The Melbourne Main Sewer Replacement (MMSR) is an essential infrastructure project being delivered on behalf of Melbourne Water. The project will replace the existing 110-year old sewer, providing health and environmental benefits and increasing capacity to service Melbourne’s growing population.
One of the project’s many technical challenges was to develop a way to bypass the existing high-volume infrastructure while connecting it to the new system.
To accomplish this, the project team from Melbourne Water, John Holland, GHD and Aurecon developed a solution to create a bypass line that would safely handle the high volumes of Melbourne’s existing main sewer while establishing a long term vent between the two systems. This was achieved using a HOBAS DN600 pressure jacking pipe.
In an Australian first, the HOBAS pressure jacking pipe was installed along with the relevant joints and fittings. Due to the pipe’s innovative design, no additional pressure pipes were required to be installed within the jacked line, creating an economical solution for the MMSR project.
Because the vent will carry exhaust fumes containing corrosive gasses that are known to damage traditional pipe materials, such as concrete and steel, the HOBAS pipe was a suitable choice due to its corrosion-resistant properties and the pressure criteria.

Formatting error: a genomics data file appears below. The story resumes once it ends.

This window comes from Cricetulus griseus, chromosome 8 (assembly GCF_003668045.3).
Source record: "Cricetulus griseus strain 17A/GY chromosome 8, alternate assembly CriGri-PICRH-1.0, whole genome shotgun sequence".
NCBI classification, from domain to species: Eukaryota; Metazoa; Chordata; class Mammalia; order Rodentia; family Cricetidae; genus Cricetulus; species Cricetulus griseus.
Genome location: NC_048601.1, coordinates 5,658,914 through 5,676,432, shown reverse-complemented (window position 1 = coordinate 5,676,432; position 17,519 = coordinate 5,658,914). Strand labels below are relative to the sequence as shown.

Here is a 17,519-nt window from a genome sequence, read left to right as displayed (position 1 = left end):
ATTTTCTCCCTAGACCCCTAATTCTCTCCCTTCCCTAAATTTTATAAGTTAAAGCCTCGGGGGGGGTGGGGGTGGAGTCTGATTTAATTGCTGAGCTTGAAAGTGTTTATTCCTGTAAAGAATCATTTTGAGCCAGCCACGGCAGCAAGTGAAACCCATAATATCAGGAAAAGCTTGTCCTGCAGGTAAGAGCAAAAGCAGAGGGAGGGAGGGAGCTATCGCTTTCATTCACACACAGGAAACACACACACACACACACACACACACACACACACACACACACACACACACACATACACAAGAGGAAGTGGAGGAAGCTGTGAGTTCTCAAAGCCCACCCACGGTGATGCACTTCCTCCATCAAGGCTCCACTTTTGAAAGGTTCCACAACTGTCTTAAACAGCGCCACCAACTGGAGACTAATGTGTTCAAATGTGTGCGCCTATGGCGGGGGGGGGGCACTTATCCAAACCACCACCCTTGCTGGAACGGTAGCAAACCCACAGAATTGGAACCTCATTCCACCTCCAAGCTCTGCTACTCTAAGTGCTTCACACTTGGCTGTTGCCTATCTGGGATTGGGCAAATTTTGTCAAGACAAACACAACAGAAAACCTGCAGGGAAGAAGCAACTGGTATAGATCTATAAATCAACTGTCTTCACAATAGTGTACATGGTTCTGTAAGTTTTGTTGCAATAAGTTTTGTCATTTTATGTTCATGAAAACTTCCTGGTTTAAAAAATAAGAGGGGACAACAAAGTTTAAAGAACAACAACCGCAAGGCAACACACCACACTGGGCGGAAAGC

The benefits of pipe jacking are widely documented across the globe, and HOBAS’ Australian-first case study for the MMSR provides a prime example of how to implement best practice in trenchless installation on Australian shores.
John Holland MMSR Site Manager Roger Soso said the DN600 CC-GRP Pipe was chosen for its cost-effective installation and its ability to satisfy all of the project requirements with a single pipe solution.
“As the vent pipe was required to carry corrosive gasses, concrete and steel piping were not suitable materials in this instance.
“The HOBAS pipe product suited the requirements and application of the project, and we were able to use it for the vent pipe installation and also as a bypass while the existing infrastructure was upgraded.”